Coaches love talking about explosion plays. You want to get a lot of them and give up very few.
On Tuesday, we looked at offensive explosion plays -- plays of 20 or more yards -- which you can see here. Tomorrow, we'll look at explosion plays in terms of rushing offense and rushing defense. On Friday, we'll look at explosion plays in terms of passing numbers.
So here's how the Pac-12 stacked up in 2010 (again, thanks to ESPN Stats & Information). The number to the left in national rank. The number to the right is the total number of explosion plays in 2010.
7. California... 34
13. Arizona State... 38
21. Arizona... 41
28. Stanford... 43
49. Oregon... 49
52. Colorado... 50
60. Utah... 52
63. Oregon State... 53
63. Washington... 53
84. UCLA... 59
95. Washington State...62
99. USC... 63
It's interesting that the defensive numbers are better than the offensive: average rank of 53 on defense versus 65 on offense. Isn't the Pac-12 supposed to be flashy on O and soft on D? The SEC's average rank on defense was 54, even with two top-10 teams (No. 2 Florida & No. 9 LSU).
Of course, Utah and Colorado weren't in the Pac-10 last year (average rank of Pac-10 was 52).
Wow. USC. That's terrible.
Some other thoughts.
In 2009, Oregon was No. 1 in the Pac-10 and tied for 18th in the nation with 41 explosion plays yielded. Oregon State was second with 43 (25th in nation).
Don't be too surprised by Oregon's middling number in 2010: The Ducks play an aggressive, attacking scheme that sometimes leaves them vulnerable. And they also see a lot of plays, which means more opportunities for an offense to break one.
USC tanked in 2010. It ranked second in the nation in 2008 with 22 and 28th in the nation in 2009 with 43. So in the first season under touted coordinator Monte Kiffin, the Trojans nearly tripled the number of explosion plays they surrendered in 2008.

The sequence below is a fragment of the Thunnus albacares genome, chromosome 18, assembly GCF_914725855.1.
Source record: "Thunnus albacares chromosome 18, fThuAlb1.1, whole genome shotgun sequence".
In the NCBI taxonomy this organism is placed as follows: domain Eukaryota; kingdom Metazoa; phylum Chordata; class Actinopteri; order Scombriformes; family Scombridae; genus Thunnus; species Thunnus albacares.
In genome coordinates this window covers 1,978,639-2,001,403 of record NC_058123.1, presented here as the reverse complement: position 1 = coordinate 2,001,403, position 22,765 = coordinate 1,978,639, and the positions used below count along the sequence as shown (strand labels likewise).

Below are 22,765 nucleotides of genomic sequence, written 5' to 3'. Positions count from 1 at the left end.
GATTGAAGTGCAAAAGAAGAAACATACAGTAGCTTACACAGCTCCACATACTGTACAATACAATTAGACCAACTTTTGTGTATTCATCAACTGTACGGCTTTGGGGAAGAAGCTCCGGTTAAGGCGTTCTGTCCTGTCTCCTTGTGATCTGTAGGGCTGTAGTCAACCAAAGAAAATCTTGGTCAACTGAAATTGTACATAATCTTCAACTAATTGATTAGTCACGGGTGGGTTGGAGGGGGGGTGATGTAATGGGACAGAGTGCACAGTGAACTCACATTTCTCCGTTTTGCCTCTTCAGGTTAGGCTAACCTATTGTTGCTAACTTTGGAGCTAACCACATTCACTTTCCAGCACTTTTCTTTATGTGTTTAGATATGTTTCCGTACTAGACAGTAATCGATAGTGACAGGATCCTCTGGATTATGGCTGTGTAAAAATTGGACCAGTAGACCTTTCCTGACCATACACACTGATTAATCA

Washington State ranked 95th in 2010 (62), 113th in 2009 (69) and 116th (75) in 2008. So that's improvement. Slow improvement.
Remember how it seemed like former Cal defensive coordinator Bob Gregory's defense was conservative, which would suggest not yielding a lot of explosion plays? Well, in 2009 the Bears ranked 89th (58), so that's significant improvement in year one under Clancy Pendergast. Of course, in 2008, the Bears ranked 14th (38).
Teams that ranked in the top-10 the past three years: Florida, TCU and Iowa. Ohio State and Penn State were also notably consistent.
But do limiting explosion plays on defense equate to winning? Short answer: Mostly, but not as much as the offensive numbers, at least this past season. Here's the top-10 in 2010 with the team's record in parenthesis to the right.
1. Pittsburgh... 30 (8-5)
2. Florida... 32 (8-5)
2. TCU... 32 (13-0)
4. West Virginia... 33 (9-4)
4. Iowa... 33 (8-5)
4. Temple... 33 (8-4)
7. Kent State... 34 (5-7)
7. California... 34 (5-7)
9. LSU... 36 (11-2)
10. Boston College.. 37 (7-6)
10. Ohio State... 37 (12-1)
Two teams have losing records, but three won 11 or more games. Still, it's a bit surprising that eight of 11 lost four or more games.
As for a correlation to defensive success: Every team here ranked in the top-42 in the nation in scoring defense and eight were ranked in the top-20. TCU, West Virginia, Ohio State, Iowa and LSU ranked in the top-11 in scoring defense.